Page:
Convolutional neural networks have been used in drug discovery. Predicting the interaction between molecules and biological proteins can be used to identify potential treatments that are more likely to be effective and safe. In 2015, Atomwise introduced AtomNet, the first deep learning neural networks for structure-based rational drug design. The system trains directly on 3-dimensional representations of chemical interactions. Similar to how image recognition networks learn to compose smaller, spatially proximate features into larger, complex structures, AtomNet discovers chemical features, such as aromaticity, sp3 carbons, and hydrogen bonding. Subsequently, AtomNet was used to predict novel candidate biomolecules for several disease targets, most notably treatments for the Ebola virus and multiple sclerosis.
Convolutional neural networks have been used in computer Go. In December 2014, Christopher Clark and Amos Storkey published a paper showing a convolutional network trained by supervised learning from a database of human professional games could outperform GNU Go and win some games against Monte Carlo tree search Fuego 1.1 in a fraction of the time it took Fuego to play. Shortly after it was announced that a large 12-layer convolutional neural network had correctly predicted the professional move in 55% of positions, equalling the accuracy of a 6 dan human player. When the trained convolutional network was used directly to play games of Go, without any search, it beat the traditional search program GNU Go in 97% of games, and matched the performance of the Monte Carlo tree search program Fuego simulating ten thousand playouts (about a million positions) per move.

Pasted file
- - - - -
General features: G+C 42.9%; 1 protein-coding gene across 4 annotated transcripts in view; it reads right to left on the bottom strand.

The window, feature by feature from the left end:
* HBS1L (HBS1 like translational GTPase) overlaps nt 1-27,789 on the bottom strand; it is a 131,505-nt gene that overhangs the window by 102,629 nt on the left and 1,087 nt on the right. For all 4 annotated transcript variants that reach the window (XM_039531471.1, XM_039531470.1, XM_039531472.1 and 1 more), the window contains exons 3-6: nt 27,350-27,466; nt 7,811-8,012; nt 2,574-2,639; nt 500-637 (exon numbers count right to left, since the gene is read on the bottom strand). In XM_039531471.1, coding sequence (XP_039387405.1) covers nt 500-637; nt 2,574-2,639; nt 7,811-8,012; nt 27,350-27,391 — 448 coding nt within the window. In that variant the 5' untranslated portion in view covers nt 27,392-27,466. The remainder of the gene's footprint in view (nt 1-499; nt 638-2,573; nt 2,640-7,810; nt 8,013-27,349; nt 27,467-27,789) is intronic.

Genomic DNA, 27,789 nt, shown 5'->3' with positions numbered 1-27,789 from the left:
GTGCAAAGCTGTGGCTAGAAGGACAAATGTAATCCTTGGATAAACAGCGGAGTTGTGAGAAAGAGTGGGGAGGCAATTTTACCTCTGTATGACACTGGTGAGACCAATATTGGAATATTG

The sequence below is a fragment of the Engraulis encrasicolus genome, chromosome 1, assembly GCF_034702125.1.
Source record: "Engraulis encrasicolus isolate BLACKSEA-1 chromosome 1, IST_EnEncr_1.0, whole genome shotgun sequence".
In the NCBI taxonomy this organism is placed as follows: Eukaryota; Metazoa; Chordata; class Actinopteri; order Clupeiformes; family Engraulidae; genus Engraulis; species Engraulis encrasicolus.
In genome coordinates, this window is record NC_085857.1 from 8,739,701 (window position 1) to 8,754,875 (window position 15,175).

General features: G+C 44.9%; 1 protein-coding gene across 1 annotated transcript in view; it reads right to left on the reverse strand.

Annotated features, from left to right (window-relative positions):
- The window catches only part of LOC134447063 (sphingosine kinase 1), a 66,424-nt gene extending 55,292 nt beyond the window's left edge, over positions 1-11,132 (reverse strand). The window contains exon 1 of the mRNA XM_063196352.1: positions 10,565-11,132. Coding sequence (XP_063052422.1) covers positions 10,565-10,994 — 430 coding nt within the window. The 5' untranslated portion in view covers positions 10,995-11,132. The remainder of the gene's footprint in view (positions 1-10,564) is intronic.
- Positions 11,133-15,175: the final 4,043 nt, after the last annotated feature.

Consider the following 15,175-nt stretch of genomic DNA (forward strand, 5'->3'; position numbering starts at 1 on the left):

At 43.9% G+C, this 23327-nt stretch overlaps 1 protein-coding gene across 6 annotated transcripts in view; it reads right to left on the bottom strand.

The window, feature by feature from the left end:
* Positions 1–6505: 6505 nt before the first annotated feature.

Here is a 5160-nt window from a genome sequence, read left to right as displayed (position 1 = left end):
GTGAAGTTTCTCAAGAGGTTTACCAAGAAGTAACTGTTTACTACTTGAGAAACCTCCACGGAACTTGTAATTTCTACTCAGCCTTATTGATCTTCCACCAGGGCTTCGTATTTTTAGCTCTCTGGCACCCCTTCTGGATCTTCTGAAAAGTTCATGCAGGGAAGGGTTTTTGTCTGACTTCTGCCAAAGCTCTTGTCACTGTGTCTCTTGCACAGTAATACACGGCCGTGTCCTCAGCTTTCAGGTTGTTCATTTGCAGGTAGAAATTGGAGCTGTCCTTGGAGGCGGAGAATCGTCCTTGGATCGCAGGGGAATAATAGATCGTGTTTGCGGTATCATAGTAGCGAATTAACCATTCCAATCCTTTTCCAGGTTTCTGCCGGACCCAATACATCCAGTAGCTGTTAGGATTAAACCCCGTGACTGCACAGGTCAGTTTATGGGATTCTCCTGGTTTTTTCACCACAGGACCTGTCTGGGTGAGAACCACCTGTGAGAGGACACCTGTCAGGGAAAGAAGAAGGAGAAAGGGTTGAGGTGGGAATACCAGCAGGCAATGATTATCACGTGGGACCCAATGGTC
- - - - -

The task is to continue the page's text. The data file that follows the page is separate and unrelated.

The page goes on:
A couple of CNNs for choosing moves to try ("policy network") and evaluating positions ("value network") driving MCTS were used by AlphaGo, Google Deepmind's program that was the first to beat a professional human player.
For many applications, only a small amount of training data is available. Convolutional neural networks usually require a large amount of training data in order to avoid overfitting. A common technique is to train the network on a larger data set from a related domain. Once the network parameters have converged an additional training step is performed using the in-domain data to fine-tune the network weights. This allows convolutional networks to be successfully applied to problems with small training sets.